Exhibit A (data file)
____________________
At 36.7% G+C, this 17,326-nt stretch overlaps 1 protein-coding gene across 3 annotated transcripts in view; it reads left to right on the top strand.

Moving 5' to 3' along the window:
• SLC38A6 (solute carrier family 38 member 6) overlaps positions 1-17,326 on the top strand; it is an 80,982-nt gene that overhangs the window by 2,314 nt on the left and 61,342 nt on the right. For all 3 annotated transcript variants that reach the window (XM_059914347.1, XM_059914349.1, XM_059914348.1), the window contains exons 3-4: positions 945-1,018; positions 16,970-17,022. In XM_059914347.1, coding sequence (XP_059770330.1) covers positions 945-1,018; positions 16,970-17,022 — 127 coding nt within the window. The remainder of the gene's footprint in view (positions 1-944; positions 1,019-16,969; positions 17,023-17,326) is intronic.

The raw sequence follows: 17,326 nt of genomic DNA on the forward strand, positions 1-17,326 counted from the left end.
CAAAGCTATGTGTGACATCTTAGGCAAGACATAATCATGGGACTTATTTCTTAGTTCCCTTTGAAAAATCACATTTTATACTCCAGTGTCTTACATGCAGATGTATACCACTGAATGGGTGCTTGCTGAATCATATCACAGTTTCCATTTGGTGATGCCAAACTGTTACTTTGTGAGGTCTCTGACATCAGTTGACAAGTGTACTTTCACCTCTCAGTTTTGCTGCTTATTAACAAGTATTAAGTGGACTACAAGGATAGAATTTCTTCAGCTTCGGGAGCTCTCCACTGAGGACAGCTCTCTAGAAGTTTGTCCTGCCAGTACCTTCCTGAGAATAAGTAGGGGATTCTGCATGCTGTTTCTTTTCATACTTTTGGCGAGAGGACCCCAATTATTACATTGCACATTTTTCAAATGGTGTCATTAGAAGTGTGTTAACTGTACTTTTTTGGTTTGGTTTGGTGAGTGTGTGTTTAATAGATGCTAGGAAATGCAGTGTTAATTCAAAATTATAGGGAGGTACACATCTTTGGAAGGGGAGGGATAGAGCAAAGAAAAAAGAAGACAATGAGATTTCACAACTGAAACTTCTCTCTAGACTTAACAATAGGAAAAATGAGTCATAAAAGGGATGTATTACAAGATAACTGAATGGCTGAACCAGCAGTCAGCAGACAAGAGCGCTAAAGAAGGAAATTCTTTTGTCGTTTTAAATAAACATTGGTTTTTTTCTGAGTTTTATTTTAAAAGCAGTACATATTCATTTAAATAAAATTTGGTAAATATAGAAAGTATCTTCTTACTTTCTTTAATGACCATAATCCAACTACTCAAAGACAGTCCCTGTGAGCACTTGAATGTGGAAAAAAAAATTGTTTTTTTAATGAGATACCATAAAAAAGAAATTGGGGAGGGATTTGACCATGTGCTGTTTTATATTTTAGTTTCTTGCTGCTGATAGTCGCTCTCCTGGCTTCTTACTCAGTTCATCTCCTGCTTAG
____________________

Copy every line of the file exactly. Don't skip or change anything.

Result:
At 36.7% G+C, this 17,326-nt stretch overlaps 1 protein-coding gene across 3 annotated transcripts in view; it reads left to right on the top strand.

Moving 5' to 3' along the window:
• SLC38A6 (solute carrier family 38 member 6) overlaps positions 1-17,326 on the top strand; it is an 80,982-nt gene that overhangs the window by 2,314 nt on the left and 61,342 nt on the right. For all 3 annotated transcript variants that reach the window (XM_059914347.1, XM_059914349.1, XM_059914348.1), the window contains exons 3-4: positions 945-1,018; positions 16,970-17,022. In XM_059914347.1, coding sequence (XP_059770330.1) covers positions 945-1,018; positions 16,970-17,022 — 127 coding nt within the window. The remainder of the gene's footprint in view (positions 1-944; positions 1,019-16,969; positions 17,023-17,326) is intronic.

The raw sequence follows: 17,326 nt of genomic DNA on the forward strand, positions 1-17,326 counted from the left end.
CAAAGCTATGTGTGACATCTTAGGCAAGACATAATCATGGGACTTATTTCTTAGTTCCCTTTGAAAAATCACATTTTATACTCCAGTGTCTTACATGCAGATGTATACCACTGAATGGGTGCTTGCTGAATCATATCACAGTTTCCATTTGGTGATGCCAAACTGTTACTTTGTGAGGTCTCTGACATCAGTTGACAAGTGTACTTTCACCTCTCAGTTTTGCTGCTTATTAACAAGTATTAAGTGGACTACAAGGATAGAATTTCTTCAGCTTCGGGAGCTCTCCACTGAGGACAGCTCTCTAGAAGTTTGTCCTGCCAGTACCTTCCTGAGAATAAGTAGGGGATTCTGCATGCTGTTTCTTTTCATACTTTTGGCGAGAGGACCCCAATTATTACATTGCACATTTTTCAAATGGTGTCATTAGAAGTGTGTTAACTGTACTTTTTTGGTTTGGTTTGGTGAGTGTGTGTTTAATAGATGCTAGGAAATGCAGTGTTAATTCAAAATTATAGGGAGGTACACATCTTTGGAAGGGGAGGGATAGAGCAAAGAAAAAAGAAGACAATGAGATTTCACAACTGAAACTTCTCTCTAGACTTAACAATAGGAAAAATGAGTCATAAAAGGGATGTATTACAAGATAACTGAATGGCTGAACCAGCAGTCAGCAGACAAGAGCGCTAAAGAAGGAAATTCTTTTGTCGTTTTAAATAAACATTGGTTTTTTTCTGAGTTTTATTTTAAAAGCAGTACATATTCATTTAAATAAAATTTGGTAAATATAGAAAGTATCTTCTTACTTTCTTTAATGACCATAATCCAACTACTCAAAGACAGTCCCTGTGAGCACTTGAATGTGGAAAAAAAAATTGTTTTTTTAATGAGATACCATAAAAAAGAAATTGGGGAGGGATTTGACCATGTGCTGTTTTATATTTTAGTTTCTTGCTGCTGATAGTCGCTCTCCTGGCTTCTTACTCAGTTCATCTCCTGCTTAG